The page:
Specifications Evolution and Future Direction

112(1)




Summary

113(2)




Utilization of IMS in OMA

115(10)




Are Those Specifications Really Needed?

116(1)




Standard Precursors to IMSinOMA

117(1)




Architecture Overview

117(3)




Salient Points and Divergent Views

120(2)




Impact of Specifications

122(1)




Impact on the Industry

122(1)




Impact on Other Specifications

122(1)




Specifications Evolution and Future Direction

123(1)




Summary

123(2)




Service Architectures - Parlay and the OSE

125(10)




A Quick Taster of Parlay

125(3)




Parlay X

126(2)




The Parlay in OSE Enabler

128(3)




Parlay as Network Resource

129(1)




Parlay X Web Service as the Enabler

129(1)




Parlay Service Capability Feature as the Enabler

130(1)




Hybrid Parlay and OMA Solution

130(1)




PIOSE Challenges

131(2)




Enforcing Service Provider Policies

131(1)




The Parlay Policy Management Service Capability Feature

132(1)




Impact of Specifications on the Industry

133(1)




Specifications Evolution and Future Direction

133(1)




Summary

133(2)




A Web Services Technology Realization of the OSE

135(24)




Web Services Crash Course

136(1)




A Web Services Infrastructure Framework

137(2)




Mobile Web Services

139(1)




The Mobile Network as Content Source for the Web Service

139(1)




The Mobile Device as Web Service Requestor

139(1)




The Mobile Device as Web Service Provider

140(1)




The OMA Web Services Enabler Release

140(2)




The Technologies Specified by OWSER

142(4)




Transport

142(1)




Messaging

143(1)




Description

144(1)




Quality of Service

145(1)




Components

145(1)




Discovery

146(1)




Network Identity

146(7)




Identity Management Concepts Overview

146(2)




Identity Provider Introduction

148(1)




Identity Federation and Single Sign-On

149(1)




Name Registration

149(1)




Authentication Context

150(1)




Single Sign-Out

150(1)




Federation Termination Notification

150(1)




Attribute Query and/or Modification

150(1)




Usage Directive

151(1)




Interaction Service

151(1)




Bootstrapping Identity based Web Services Framework

151(1)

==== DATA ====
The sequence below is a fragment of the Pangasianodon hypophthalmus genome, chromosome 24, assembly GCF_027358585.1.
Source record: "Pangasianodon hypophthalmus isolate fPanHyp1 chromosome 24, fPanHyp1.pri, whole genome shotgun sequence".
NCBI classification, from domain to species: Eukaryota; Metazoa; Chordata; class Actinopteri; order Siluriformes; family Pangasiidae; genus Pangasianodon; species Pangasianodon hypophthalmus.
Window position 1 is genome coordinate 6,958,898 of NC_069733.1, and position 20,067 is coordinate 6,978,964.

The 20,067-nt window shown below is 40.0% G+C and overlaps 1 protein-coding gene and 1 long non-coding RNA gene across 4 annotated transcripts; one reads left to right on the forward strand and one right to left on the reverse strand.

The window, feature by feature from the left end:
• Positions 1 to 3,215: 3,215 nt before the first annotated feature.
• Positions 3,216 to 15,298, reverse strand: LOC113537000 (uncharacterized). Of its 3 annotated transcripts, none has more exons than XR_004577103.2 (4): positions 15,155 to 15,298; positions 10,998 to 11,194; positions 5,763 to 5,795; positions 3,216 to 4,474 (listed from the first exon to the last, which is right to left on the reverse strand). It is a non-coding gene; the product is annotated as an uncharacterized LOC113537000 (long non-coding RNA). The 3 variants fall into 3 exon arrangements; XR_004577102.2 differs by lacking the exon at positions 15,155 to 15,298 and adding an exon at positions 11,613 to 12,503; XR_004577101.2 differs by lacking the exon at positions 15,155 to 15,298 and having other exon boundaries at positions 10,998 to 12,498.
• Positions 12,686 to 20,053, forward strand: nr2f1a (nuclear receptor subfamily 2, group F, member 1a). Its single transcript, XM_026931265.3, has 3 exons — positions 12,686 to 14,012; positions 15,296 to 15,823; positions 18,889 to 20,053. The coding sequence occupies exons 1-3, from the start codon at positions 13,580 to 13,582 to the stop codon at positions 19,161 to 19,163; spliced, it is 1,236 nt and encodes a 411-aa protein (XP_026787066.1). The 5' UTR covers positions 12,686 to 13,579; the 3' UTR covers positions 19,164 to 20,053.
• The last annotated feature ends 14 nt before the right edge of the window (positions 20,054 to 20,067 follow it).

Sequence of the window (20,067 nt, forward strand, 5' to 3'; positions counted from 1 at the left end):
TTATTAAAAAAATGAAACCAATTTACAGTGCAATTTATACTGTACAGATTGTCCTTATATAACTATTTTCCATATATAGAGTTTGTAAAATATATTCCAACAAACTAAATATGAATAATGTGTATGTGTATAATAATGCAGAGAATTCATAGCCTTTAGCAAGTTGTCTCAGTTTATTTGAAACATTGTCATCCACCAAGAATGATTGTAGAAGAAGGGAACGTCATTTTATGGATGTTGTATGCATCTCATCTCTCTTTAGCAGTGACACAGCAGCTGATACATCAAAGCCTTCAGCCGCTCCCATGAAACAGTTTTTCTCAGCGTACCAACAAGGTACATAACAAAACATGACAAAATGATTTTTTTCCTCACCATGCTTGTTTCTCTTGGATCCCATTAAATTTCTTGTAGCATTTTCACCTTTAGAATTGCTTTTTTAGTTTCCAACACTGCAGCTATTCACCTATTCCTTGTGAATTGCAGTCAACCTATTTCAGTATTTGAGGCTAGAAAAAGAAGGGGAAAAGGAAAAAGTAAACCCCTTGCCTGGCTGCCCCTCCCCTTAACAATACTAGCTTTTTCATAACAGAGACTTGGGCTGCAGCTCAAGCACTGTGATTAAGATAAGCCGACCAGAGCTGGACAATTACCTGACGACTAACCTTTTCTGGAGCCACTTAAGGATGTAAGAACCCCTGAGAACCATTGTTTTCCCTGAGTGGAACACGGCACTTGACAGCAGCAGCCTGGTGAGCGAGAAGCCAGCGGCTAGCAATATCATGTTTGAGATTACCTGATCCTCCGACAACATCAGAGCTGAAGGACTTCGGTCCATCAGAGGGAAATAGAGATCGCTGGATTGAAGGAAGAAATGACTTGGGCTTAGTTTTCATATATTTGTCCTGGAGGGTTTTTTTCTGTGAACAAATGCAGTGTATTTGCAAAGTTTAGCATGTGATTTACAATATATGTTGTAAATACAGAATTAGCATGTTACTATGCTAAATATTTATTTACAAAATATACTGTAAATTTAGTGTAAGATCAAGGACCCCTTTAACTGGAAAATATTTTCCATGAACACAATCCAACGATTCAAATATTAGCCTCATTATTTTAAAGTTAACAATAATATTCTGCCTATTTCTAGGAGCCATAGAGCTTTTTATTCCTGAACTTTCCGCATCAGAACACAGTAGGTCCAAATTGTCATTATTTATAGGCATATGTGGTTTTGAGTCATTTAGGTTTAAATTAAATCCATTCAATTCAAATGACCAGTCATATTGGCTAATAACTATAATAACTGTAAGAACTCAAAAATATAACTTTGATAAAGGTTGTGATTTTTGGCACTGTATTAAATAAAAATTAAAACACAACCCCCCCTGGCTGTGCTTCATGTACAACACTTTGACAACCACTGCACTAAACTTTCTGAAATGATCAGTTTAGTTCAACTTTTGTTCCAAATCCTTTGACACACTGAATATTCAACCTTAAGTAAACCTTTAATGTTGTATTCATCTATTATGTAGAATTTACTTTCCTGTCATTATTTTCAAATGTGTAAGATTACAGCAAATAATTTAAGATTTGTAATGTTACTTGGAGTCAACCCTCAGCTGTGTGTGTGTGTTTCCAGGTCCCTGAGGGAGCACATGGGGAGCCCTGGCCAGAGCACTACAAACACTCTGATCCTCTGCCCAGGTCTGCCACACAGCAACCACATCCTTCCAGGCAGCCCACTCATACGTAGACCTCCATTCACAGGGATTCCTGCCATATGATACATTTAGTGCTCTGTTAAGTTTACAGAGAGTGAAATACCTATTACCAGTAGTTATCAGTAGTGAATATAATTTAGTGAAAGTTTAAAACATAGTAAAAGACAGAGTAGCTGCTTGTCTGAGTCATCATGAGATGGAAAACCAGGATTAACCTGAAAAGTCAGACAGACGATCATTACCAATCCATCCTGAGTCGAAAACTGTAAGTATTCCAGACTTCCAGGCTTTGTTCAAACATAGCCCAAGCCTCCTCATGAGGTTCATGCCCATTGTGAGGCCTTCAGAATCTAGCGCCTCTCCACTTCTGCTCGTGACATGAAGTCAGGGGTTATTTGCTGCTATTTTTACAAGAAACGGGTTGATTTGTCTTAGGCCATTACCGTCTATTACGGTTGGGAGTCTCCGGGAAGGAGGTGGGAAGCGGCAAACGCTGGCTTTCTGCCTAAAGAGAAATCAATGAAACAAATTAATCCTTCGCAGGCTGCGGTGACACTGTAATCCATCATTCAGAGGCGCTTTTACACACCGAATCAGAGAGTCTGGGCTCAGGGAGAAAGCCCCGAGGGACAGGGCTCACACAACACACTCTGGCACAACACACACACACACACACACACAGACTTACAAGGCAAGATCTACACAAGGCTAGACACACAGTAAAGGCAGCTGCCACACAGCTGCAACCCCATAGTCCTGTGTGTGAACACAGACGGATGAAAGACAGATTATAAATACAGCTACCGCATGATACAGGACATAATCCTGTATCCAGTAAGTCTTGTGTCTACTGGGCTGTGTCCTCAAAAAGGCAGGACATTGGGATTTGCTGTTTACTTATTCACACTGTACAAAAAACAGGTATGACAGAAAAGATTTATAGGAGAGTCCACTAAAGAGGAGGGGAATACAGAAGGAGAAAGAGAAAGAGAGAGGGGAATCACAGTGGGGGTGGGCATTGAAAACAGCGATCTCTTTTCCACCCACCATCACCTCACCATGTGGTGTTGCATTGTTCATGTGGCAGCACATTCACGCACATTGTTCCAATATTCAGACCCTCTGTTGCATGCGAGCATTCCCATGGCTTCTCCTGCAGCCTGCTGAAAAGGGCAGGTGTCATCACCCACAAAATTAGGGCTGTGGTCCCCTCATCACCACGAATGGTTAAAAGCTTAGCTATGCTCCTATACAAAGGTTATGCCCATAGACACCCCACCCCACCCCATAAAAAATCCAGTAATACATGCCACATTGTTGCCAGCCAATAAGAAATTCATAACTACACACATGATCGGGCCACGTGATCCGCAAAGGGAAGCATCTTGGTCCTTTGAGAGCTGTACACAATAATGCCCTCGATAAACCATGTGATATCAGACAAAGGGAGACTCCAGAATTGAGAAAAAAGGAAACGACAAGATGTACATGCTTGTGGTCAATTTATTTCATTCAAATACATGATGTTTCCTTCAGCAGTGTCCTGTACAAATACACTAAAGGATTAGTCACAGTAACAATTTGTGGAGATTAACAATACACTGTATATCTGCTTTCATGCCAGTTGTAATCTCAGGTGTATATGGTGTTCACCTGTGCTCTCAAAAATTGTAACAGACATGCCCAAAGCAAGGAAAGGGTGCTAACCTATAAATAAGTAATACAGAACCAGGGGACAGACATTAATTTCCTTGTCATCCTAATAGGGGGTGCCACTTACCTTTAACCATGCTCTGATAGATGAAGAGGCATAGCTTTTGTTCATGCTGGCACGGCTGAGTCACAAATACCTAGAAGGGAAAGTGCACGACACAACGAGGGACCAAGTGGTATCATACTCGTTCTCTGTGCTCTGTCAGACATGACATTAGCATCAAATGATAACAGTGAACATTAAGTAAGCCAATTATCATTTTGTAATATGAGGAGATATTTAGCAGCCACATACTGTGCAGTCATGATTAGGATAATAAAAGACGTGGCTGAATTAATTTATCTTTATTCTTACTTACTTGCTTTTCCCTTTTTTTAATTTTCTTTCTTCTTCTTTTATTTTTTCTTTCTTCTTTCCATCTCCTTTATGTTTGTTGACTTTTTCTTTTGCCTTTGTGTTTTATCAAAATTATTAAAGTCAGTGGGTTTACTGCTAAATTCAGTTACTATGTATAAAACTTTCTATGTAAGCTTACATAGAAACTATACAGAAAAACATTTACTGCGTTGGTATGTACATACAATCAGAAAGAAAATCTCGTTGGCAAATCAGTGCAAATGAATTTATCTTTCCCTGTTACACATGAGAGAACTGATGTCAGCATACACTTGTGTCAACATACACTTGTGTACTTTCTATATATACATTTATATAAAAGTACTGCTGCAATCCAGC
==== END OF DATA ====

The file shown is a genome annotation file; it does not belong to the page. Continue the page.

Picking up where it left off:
Discovery Service

151(1)




Liberty enabled User Agent

152(1)




Security

152(1)




Network Identity Conclusions

152(1)




OWSER and the OSE

153(1)




Divergent Views and their Resolution

154(1)




Specifications Evolution and Future Direction

154(3)




Web Services on Devices

155(1)




XML Usage Guide

155(1)




Common XML Dictionary

155(1)




Additional WS-I Profiles

155(1)




Other Industry Profiles

156(1)




Impact of the Specifications

157(1)




Impact on the Industry

157(1)




Impact on Other Specifications

157(1)




Summary

157(2)




The OMA Service Provider Environment Enabler

159(18)




Are Those Specifications Really Needed?

160(1)




OSPE Use Cases

161(2)




OSPE Requirements

163(1)




Standard Precursors to OSPE

164(3)




OAM & P Standards in the Telecommunications Industry

164(1)




OAM & P Standards in the It Industry

165(2)




OSPE Architecture and Technical Specifications

167(5)




OSPE Enabler in the OSE

167(1)




OSPE Logical Architecture

168(1)




OSPE Logical Flows

169(3)




OSPE Salient Points

172(1)




Impact of Specifications on the Industry

173(2)




Impact on Service Providers

174(1)




Impact on Vendors

174(1)




Impact on Consumer Market

174(1)




Impact on Corporate Market

175(1)




Impact on Other Specifications

175(1)




Specifications Evolution and Future Direction

175(1)




Summary

175(2)




The Security Enablers

177(16)




Are Those Specifications Really Needed?

179(1)




Wireless Public Key Infrastructure

180(1)




On-board Key Generation (OBKG)

180(1)




Online Certificate Status Protocol Mobile Profile

180(1)




Smart Card Web Server (SCWS)

180(1)




Security Common Functions Enabler

180(8)




SEC-CF Use Case

181(1)




Security Common Functions Requirements

182(1)




Standards Precursors to Security Common Functions

182(1)




SEC-CF Architecture and Technical Specifications

182(4)




SEC-CF Technical Specifications

186(2)




SEC-CF Salient Points

188(1)




Divergent Views and their Resolution

189(1)




Impact of Specifications on the Industry

189(3)




Impact on Service Providers

190(1)




Impact on Vendors

190(1)




Impact on Consumer Market

191(1)




Impact on Corporate Market

191(1)




Impact on Other Specifications

191(1)




Specifications Evolution and Future Direction

192(1)




Summary

192(1)




Part III Selected OMA Service Enablers

193(234)




The Presence and List Management Enablers

195(22)




Presence - What is it?

195(1)




A Constructionist View of Presence Architectures

196(9)




Basic Elements

196(1)




Presence Service Interfaces and the Resource List Server

197(1)




Presence Authorization Policies

198(1)




Presence-related Event Packages

199(1)




Presence Optimizations

199(1)




Presence Standards

200(1)




The `Three-Layer Brick'Model

200(1)




The IETF Presence Model and Standards